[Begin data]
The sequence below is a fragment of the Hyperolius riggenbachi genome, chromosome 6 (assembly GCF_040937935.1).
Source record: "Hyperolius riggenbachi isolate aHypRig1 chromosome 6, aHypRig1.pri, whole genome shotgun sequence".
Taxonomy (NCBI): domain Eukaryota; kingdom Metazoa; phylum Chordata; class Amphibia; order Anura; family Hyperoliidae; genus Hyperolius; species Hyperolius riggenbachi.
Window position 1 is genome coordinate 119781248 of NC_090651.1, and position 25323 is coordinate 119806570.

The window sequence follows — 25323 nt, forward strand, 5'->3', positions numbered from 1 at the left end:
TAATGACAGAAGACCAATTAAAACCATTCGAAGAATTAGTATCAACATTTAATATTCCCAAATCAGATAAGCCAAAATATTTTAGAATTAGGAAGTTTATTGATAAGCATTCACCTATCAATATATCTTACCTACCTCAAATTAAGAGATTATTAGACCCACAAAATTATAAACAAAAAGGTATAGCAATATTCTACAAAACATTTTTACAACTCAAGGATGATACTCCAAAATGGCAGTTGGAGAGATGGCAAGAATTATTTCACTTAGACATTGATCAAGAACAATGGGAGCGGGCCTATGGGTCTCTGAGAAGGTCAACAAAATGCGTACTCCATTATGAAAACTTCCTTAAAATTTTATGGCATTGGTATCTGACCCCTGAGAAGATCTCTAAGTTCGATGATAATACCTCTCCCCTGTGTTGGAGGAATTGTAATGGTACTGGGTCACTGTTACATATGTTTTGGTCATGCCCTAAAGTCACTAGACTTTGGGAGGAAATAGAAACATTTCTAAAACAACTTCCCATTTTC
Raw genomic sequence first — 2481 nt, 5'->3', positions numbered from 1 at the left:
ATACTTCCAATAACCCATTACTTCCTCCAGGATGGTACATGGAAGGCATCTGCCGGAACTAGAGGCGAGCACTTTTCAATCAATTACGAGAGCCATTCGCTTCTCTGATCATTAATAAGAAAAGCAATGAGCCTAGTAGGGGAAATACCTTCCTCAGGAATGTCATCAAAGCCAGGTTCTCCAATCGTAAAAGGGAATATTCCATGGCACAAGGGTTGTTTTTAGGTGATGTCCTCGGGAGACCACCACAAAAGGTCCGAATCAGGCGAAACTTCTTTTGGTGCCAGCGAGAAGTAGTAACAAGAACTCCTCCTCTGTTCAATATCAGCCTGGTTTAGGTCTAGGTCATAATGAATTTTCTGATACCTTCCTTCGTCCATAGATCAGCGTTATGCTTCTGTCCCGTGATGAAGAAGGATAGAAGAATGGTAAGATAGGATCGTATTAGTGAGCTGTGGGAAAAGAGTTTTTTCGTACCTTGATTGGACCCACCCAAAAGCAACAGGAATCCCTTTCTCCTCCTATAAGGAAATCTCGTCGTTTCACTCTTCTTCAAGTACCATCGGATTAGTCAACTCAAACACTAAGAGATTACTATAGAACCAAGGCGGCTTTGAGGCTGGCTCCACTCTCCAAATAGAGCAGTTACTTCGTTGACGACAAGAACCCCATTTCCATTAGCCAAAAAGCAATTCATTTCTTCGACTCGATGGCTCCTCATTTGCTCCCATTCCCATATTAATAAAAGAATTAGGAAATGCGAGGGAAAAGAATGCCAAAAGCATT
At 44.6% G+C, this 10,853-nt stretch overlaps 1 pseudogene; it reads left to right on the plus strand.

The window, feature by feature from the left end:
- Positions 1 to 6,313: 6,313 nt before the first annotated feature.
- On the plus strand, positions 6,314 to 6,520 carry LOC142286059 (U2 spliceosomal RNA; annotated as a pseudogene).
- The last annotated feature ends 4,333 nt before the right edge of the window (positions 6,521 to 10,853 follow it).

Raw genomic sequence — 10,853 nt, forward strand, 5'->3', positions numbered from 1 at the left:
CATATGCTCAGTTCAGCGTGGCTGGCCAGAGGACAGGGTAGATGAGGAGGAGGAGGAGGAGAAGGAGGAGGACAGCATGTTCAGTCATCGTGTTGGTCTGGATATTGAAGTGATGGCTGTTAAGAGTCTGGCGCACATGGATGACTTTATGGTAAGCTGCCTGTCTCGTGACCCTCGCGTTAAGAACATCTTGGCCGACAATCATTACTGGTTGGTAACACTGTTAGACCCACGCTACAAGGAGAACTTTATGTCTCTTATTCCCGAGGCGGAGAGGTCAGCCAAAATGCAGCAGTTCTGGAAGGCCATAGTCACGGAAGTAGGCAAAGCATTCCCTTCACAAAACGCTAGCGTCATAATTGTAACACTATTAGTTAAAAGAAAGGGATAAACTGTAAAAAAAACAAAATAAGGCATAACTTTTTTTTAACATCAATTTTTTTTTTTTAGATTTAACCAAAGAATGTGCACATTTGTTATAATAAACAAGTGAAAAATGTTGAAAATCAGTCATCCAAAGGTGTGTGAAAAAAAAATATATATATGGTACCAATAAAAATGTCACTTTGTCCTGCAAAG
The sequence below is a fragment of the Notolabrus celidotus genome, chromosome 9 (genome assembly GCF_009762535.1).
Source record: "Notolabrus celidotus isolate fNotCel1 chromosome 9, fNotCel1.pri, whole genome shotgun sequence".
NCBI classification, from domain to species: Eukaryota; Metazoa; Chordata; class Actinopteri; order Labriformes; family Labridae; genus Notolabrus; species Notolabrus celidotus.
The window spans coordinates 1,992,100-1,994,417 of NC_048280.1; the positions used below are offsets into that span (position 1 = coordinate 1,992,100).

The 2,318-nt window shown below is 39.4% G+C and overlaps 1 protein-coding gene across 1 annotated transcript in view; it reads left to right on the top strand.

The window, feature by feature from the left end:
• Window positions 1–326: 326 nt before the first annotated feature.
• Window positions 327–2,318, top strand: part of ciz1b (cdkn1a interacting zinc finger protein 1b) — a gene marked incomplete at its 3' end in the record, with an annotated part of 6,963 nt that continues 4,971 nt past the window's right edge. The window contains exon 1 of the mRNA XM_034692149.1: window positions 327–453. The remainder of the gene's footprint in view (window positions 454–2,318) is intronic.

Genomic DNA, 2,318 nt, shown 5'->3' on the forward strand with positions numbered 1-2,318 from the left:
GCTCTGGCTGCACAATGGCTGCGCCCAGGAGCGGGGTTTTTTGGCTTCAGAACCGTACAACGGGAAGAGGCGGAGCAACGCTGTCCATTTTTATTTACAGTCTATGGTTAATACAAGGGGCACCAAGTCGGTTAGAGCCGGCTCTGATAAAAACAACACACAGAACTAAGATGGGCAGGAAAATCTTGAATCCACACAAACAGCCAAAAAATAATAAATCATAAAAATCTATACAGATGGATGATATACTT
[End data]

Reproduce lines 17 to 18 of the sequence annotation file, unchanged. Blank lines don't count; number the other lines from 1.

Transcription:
Source record: "Notolabrus celidotus isolate fNotCel1 chromosome 9, fNotCel1.pri, whole genome shotgun sequence".
NCBI classification, from domain to species: Eukaryota; Metazoa; Chordata; class Actinopteri; order Labriformes; family Labridae; genus Notolabrus; species Notolabrus celidotus.